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Boy Queen Review

Rating: 4 out of 5.

Boy Queen by George Lester

Some of the links in this post are affiliate links, meaning I will earn a small amount of commission on any purchases made through these links at no extra cost to you.
I was sent a copy of this novel by the publishers to review, however this has no bearing on my rating or review.

Cover image of Boy Queen by George Lester.

Life’s a drag until you try . . .

Robin Cooper’s life is falling apart.

While his friends prepare to head off to university, Robin is looking at a pile of rejection letters from drama schools up and down the country, and facing a future without the people he loves the most. Everything seems like it’s ending, and Robin is scrabbling to find his feet.

Unsure about what to do next and whether he has the talent to follow his dreams, he and his best friends go and drown their sorrows at a local drag show, where Robin realises there might be a different, more sequinned path for him . . .

With a mother who won’t stop talking, a boyfriend who won’t acknowledge him and a best friend who is dying to cover him in glitter make up, there’s only one thing for Robin to do: bring it to the runway.

Trigger warnings: homophobia, bullying, abuse, physical attack, violence, use of homophobic slurs

Add Boy Queen on: Goodreads

Buy Boy Queen: Waterstones | Amazon | Book Depository

Boy Queen is an exciting and fabulous new addition to LGBTQ+ UKYA! As soon as I finished this book George Lester’s debut novel I could not wait to gush about this book with my friends and convince them all to go pre-order it as soon as possible. In a similar vein to The Black Flamingo by Dean Atta, Boy Queen follows the story of a young gay guy finding his true self through drag.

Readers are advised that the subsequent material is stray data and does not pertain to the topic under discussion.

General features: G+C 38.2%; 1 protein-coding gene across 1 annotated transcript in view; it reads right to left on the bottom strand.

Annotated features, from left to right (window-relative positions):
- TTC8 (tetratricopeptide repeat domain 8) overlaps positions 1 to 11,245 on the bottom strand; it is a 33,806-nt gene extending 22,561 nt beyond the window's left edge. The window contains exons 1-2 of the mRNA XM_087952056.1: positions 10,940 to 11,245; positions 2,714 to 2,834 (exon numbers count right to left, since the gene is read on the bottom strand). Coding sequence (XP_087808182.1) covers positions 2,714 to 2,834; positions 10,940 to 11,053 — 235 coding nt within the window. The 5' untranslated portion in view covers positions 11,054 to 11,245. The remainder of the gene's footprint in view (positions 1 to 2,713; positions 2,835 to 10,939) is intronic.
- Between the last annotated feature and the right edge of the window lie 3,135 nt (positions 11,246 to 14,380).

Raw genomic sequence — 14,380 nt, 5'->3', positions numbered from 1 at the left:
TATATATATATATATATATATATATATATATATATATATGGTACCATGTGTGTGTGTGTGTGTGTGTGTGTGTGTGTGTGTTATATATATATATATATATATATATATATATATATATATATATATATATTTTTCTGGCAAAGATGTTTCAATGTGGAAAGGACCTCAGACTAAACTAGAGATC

I wanted to wrap up Robin in the tightest hug and never let him go, he was such a precious main character and my heart broke for him when his drama school dreams went down the drain. However I really appreciated this true to life reflection of future aspirations being yanked away from a teenager by schools and universities, it’s important to discuss that further education isn’t the only available option for young adults leaving school. Robin even overcame verbal and physical homophobic attacks throughout the course of the story, I was rooting for him constantly as he slowly began to rebuild his confidence.

You might think this novel sounds heart-breaking and morose due to the sensitive themes and rejection that is within the story, but to the contrary this is actually one of the funniest novels of the year. George Lester has managed to incorporate these important topics alongside laugh out loud drag references and the mishaps of attempting to apply make-up for the first time, as well as a blossoming new romance and an introduction into the fabulous world of drag.

If you’re in the mood for an exciting new contemporary I would most definitely recommend Boy Queen, it’s fun, queer and fabulous! I could not put this novel down, and the cover is absolutely beautiful, I loved the detailed descriptions of dressing in drag and the journey Robin took to becoming a drag artist.

Check out the other blog tour hosts:

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> The Henna Wars by Adiba Jairgirdar – Book Review
Havenfall by Sara Holland – Book Review
The Extraordinaries by T. J. Klune – Book Review

3 thoughts on “Boy Queen Review

    1. Ahh that’s amazing to hear! I think you’d love Boy Queen, it’s so good and it’s the only UKYA I’ve seen that deals with uni rejection letters and I think that’s so important.


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